Tips for Parents/Guardians

I’m not a parent/guardian nor am I even remotely close to becoming one. However, I am a daughter. I have firsthand seen the challenges and obstacles my parents have overcome and the daily struggles they face, especially with regards to parenting me and my brother. One thing I’ve learned from my parents: being a parent is tough. Which is why I truly want to help caregivers. Imran, Zeshan, and Pervaiz (2020)5 provided a collection of tips and considerations for parents to refer to in supporting their children’s mental health. I’ve listed them below.

Tips for promoting the mental health of a child in your care:

Younger children

  • If the child is demanding more attention at nap time and/or bedtime, try to spend more quality time with him/her/them during the day, by possibly taking 10-15 minutes’ breaks where parents focus entirely on the child. Enjoy blowing bubbles, listening to music or singing/dancing at home.

  • Setting up a routine for family.

  • Turn off the news channels when young children are around. They will hear things or see images or videos that are potentially scary.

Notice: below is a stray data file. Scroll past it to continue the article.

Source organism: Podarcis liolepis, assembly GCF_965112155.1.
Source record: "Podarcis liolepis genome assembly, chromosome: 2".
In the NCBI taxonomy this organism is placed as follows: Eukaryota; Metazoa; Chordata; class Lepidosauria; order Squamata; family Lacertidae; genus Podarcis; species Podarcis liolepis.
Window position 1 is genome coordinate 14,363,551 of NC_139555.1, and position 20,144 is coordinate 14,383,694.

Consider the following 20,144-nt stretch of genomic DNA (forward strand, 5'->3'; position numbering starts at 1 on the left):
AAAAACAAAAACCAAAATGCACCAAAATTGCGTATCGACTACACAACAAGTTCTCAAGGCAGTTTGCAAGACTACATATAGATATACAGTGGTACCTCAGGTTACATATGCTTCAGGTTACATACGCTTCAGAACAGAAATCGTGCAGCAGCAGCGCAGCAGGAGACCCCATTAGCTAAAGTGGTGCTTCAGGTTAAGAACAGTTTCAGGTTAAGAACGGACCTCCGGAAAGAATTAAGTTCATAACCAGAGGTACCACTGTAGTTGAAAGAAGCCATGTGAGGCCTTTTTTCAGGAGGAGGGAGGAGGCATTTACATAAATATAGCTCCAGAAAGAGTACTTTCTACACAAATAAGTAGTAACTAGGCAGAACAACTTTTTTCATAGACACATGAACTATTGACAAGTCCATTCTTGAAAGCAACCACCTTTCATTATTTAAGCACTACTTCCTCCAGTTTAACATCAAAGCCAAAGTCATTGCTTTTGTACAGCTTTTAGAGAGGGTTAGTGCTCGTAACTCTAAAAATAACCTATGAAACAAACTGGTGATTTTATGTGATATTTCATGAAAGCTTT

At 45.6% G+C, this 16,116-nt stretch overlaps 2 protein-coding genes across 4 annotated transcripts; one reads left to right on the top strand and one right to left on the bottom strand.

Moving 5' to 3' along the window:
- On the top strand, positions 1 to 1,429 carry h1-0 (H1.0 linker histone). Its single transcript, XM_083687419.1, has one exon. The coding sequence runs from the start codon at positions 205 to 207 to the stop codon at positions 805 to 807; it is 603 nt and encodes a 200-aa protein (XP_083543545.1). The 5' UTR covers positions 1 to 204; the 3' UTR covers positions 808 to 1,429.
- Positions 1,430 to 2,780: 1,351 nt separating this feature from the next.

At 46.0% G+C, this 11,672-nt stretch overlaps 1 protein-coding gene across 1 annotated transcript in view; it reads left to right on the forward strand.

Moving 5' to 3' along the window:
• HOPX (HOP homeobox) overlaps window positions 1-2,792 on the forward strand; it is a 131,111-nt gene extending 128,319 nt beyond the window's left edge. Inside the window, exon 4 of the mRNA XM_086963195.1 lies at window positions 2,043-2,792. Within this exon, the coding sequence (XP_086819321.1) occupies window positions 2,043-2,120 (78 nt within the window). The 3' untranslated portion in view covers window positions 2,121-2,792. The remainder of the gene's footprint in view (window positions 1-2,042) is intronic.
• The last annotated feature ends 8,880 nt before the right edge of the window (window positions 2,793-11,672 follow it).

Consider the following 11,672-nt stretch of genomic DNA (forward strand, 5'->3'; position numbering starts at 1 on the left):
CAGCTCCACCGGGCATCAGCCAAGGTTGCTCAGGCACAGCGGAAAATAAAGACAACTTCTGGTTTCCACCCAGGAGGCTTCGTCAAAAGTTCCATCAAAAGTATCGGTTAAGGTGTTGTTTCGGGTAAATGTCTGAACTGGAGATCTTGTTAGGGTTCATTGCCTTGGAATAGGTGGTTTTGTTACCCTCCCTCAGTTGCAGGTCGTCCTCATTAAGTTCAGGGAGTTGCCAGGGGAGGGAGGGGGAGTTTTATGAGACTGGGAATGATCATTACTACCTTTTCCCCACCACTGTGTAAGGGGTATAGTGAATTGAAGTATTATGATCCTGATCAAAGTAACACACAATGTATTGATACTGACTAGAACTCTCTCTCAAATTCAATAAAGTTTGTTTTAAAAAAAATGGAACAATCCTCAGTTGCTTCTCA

• Refrain from talking about the COVID related situation with other adults or older siblings around them.

  • Younger kids may need a bit more hugs and cuddles than older kids. If parents are concerned about transmitting illness, then sitting close, or perhaps sleeping in the same room might be worth trying.

  • Encourage younger children to adequately and frequently wash hands or wipe surfaces of any playful game.

  • Encourage video chat. Video chat helps young children—even babies—remember and build relationships with family members and other caregivers.

  • Try to talk about what is happening on the screen while watching programs or playing video games with your children. Although children may engage with screens more than usual during this pandemic, but make sure they have mix of activities across the day, including story/book time, free play, art activities, some active play like hide & seek, running around, jumping on a trampoline, copying/imitating baby facial or body gestures, building train tracks, or riding a tricycle.

Older Children:

  • Set times for a few regular activities each day such as home tutoring, telephone calls with a friend, or cooking together, family meals; do these activities at the same time each day.

  • Make sure they spend some time outdoors every day, or do some exercise daily. If one can’t go outside, try to spend at least two hours by a window, looking into the daylight, and focusing on being calm.

  • Social interactions are important, even during social distancing; videoconferencing, telephone, or real-time text-messaging may be worth considering, possibly at the same time each day.

  • Avoid frequent day time naps, especially later in the day; if they must nap, restrict the nap to 30 minutes—napping can make it hard to go to sleep at night.

  • Avoid bright (especially blue) light like computer screens, smartphones in the evening. Blue spectrum light suppresses the hormone that helps us sleep.